Is 'Die Hard' Actually A Rom-Com
Is Die Hard a Christmas Movie? It's a question we've seemingly been debating for centuries. In fact, Historians point to the first recorded instances of "Is Die Hard A Christmas Movie" discourse back in the bible when Jesus took the cross and said, "Someday they'll make a movie about this, and they'll call that movie Die Hard." But still, some will question the legitimacy of the text (the translation from Latin is always messy), once again putting us back at square one.
The answer is a big "Yeah, no duh, Die Hard is a Christmas movie," but rather than rehash old questions that no one should give a shit about anymore, I'd like to pose a new question that no one should give a shit about anymore. That question: Is Die Hard is a romantic comedy?
I know what some of you might be thinking: "Die Hard can't be a rom-com! Rom-coms are about ha-has and smoochy-smoochies. Die Hard's about running barefoot through an office building and yelling 'Yippee-ki-yay, motherfucker' while shooting international terrorists with a machine gun. Die Hard's an action movie! It's THE action movie." All of this is true, but I ask you, why can't it be both? See, Die Hard follows the structure of a rom-com down to a 'tee.' (Or, in the case of John McClane, down to a bloodied, torn-up muscle shirt.)
Let's look at the story beats for Die Hard. John McClane is flying to Los Angeles to reconcile with his wife, Holly. Already you have the motivation, and it's a romantic one. John then arrives at Holly's Christmas party, and immediately he's a fish out of water. Holly has become a high-ranking executive at a major international corporation. In contrast, John is a blue-collar, NYC cop who is so unfamiliar with Holly's world that he sits in the front seat when he's picked up in a limo. Their lives (especially career goals) and their visions for the future have become so far apart that they can no longer coexist, and therein lies our obstacle. That obstacle causes a falling out when John learns Holly isn't using his last name and, hot head that he is gets super pissed about it.
You get the sense that divorce is on the table, but right before they can get into any enthralling discussions about alimony laws, Hans Gruber shows up and takes Holly and her coworkers hostage. Now we're at the major conflict. John can choose to escape, or he can literally fight for his marriage. Of course, he chooses to stay, thus beginning his journey. John then thwarts Gruber's heist, saves Holly's life, and, in the process, realizes he has to change as a man.
John's message to his wife isn't that he loves her. It's that he's sorry. There's his character growth and by the end of the movie, both he and Holly realize that while they might not perfectly conform to each other's lives, they're willing to work it out. (Also, that they don't mind kissing with a mouth full of debris and German-terrorist-blood.)
Compare that to the story beats in the rom-comiest of Christmas rom-com's, Love Actually. Let's look at the Hugh Grant plotline. David, Hugh Grant's character, is the newly elected Prime Minister of England, and he's immediately smitten with Natalie, an assistant in his household staff. (Romantic motivation) He wants to pursue a relationship with her, but he doesn't know how to because of their variances in status and his worries over the public's perception. (Bam, obstacle, and look at that, it's based on their career.) That obstacle is then compounded when U.S. President Billy Bob Thornton pulls a Billy Bob Clinton and hits on Natalie, hard.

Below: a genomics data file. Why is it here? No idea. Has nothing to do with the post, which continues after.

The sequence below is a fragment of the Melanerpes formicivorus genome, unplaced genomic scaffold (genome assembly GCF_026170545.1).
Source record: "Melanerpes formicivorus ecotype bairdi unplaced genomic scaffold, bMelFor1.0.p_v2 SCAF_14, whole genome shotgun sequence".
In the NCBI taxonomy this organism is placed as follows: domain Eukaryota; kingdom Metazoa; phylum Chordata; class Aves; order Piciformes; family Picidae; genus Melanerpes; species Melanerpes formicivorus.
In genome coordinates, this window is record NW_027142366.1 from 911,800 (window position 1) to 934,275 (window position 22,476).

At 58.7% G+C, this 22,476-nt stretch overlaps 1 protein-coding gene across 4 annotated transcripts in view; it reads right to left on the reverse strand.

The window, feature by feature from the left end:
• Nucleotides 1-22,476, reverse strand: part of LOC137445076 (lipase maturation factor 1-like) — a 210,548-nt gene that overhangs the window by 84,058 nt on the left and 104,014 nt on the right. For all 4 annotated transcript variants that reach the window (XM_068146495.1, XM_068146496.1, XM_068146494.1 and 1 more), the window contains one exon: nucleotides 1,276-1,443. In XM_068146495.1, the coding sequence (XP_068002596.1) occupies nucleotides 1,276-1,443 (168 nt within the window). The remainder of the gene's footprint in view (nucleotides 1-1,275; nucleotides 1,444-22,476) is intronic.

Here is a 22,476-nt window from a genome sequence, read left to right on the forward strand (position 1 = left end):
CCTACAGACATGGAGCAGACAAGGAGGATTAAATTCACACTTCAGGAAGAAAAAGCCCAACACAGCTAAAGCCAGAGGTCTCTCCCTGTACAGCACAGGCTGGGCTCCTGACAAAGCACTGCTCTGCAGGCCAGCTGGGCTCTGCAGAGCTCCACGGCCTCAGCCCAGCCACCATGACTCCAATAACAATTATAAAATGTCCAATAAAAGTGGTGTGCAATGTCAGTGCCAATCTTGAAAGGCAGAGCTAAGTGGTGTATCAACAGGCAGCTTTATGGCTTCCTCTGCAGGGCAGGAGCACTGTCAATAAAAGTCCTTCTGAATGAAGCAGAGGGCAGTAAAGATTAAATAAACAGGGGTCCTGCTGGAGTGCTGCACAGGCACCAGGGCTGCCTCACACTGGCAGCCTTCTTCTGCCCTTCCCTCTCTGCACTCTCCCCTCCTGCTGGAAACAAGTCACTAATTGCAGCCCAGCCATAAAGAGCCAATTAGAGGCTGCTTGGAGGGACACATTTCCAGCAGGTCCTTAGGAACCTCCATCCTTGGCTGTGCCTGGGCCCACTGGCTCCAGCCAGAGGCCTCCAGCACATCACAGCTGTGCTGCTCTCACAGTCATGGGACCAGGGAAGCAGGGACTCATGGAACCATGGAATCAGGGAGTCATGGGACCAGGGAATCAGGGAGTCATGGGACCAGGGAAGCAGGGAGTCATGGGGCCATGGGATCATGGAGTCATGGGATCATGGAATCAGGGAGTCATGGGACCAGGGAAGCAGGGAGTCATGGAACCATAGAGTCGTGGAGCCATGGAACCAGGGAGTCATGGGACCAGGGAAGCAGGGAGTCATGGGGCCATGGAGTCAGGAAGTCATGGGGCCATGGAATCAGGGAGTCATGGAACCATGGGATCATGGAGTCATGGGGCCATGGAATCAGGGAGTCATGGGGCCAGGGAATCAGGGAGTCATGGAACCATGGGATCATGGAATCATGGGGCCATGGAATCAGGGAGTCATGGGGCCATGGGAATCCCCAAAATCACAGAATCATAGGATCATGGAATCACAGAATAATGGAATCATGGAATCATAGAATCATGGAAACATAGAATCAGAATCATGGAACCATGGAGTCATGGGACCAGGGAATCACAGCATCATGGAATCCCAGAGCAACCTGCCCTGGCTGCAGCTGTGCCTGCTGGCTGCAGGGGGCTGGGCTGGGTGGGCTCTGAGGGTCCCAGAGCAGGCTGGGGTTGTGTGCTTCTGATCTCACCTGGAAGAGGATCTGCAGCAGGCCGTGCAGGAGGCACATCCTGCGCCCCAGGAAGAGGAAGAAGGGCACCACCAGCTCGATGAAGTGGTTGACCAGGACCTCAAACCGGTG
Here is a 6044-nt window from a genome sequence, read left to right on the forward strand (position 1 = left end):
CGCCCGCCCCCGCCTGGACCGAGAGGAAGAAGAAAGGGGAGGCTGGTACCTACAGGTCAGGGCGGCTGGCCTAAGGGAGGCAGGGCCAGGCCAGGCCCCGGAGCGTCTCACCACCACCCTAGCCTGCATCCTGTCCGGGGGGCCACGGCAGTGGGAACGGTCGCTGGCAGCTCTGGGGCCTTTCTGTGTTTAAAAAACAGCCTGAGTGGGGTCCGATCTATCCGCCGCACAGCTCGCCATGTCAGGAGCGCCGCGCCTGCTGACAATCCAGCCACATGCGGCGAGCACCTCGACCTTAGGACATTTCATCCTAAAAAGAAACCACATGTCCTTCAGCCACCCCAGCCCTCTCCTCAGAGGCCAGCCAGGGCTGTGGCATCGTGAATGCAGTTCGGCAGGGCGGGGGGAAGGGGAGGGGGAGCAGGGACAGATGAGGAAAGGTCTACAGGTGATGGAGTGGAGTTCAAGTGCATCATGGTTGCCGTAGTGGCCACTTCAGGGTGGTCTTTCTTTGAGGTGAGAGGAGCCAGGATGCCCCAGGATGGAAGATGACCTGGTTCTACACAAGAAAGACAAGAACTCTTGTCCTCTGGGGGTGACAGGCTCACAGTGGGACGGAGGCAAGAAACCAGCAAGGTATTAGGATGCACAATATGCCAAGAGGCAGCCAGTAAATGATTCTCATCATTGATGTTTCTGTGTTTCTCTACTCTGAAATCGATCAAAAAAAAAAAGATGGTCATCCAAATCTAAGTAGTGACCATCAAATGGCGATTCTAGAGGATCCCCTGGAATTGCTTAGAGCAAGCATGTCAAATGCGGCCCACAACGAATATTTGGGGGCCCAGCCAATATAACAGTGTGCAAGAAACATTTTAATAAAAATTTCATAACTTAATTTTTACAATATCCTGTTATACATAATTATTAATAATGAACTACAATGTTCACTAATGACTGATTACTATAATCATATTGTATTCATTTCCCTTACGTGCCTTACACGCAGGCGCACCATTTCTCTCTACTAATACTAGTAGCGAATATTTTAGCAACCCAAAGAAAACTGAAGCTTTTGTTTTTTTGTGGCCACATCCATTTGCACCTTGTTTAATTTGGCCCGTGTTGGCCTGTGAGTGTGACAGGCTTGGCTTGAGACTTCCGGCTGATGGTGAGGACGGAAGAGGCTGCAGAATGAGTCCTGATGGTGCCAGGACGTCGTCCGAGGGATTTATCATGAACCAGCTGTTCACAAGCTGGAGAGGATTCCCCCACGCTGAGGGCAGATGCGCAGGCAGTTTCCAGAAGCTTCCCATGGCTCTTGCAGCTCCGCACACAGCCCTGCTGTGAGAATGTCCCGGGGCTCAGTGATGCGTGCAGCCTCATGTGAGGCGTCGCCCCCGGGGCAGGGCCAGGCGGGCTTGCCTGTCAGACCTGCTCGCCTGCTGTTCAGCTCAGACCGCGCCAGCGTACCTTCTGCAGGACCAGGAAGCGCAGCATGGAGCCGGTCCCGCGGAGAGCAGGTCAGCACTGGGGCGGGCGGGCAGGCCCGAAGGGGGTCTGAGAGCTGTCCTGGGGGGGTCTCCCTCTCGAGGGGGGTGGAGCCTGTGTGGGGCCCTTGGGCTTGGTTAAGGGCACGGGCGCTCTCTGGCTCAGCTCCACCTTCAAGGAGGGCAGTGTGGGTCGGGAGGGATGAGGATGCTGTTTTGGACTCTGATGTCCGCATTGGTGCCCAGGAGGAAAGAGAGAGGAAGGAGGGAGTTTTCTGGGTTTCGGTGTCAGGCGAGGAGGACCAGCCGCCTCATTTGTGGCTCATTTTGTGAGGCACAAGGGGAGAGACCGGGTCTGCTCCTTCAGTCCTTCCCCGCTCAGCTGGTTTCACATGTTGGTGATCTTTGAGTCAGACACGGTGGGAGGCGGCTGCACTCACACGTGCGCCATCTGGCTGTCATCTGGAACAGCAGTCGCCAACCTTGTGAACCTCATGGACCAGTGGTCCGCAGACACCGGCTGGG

David is outraged and nearly turns this into an international incident before realizing his love for Natalie interferes with his duty as Prime Minister, so he reassigns her. (The falling out) This makes David miserable, however, and after some soul-searching and a card from Natalie spurring him to action, he goes door to door in a search to win her back (journey) that ultimately leads to their relationship becoming public knowledge. That's okay, though, because he's now cool with taking the heat of British tabloids or possible nuclear war with an enraged Billy Bob if it means having Natalie by his side. (Character growth).
You've got a character that overcomes obstacles on a quest for love and then changes in the end to achieve it. It doesn't matter if your big romantic gesture is door-to-door caroling or blowing up an elevator shaft with C4. It's all the same shit! There are, of course, a few differences in structure that make Die Hard not a typical rom-com. Die Hard, for example, is about an existing marriage rather than a newfound romance. But plenty of rom-coms, like On The Rocks and Crazy, Stupid, Love deal with rekindling the flame of an existing marriage. We also don't get a meet-cute, but again, why would we? This couple was already together. Everything else that makes a rom-com a rom-com is all there.
There's the creepy, rich, corporate dude who's doing too much coke and hitting on your wife in Harry Ellis.
There are the hilarious side-kicks that support the main character on his quest for love in Al Powell and Argyle. (Tell me this character wouldn't be right at home in an Apatow movie).
And, it's even funny! (That's the 'com' part)
It's all there. If Die Hard can be a Christmas movie, then I'd think it can certainly be a rom-com. I mean, goddamn, we let Good Luck Chuck be a rom-com, and that isn't funny or romantic. But, I guess we'll leave this question to the internet historians to decide.
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Top Image: 20th Century Studios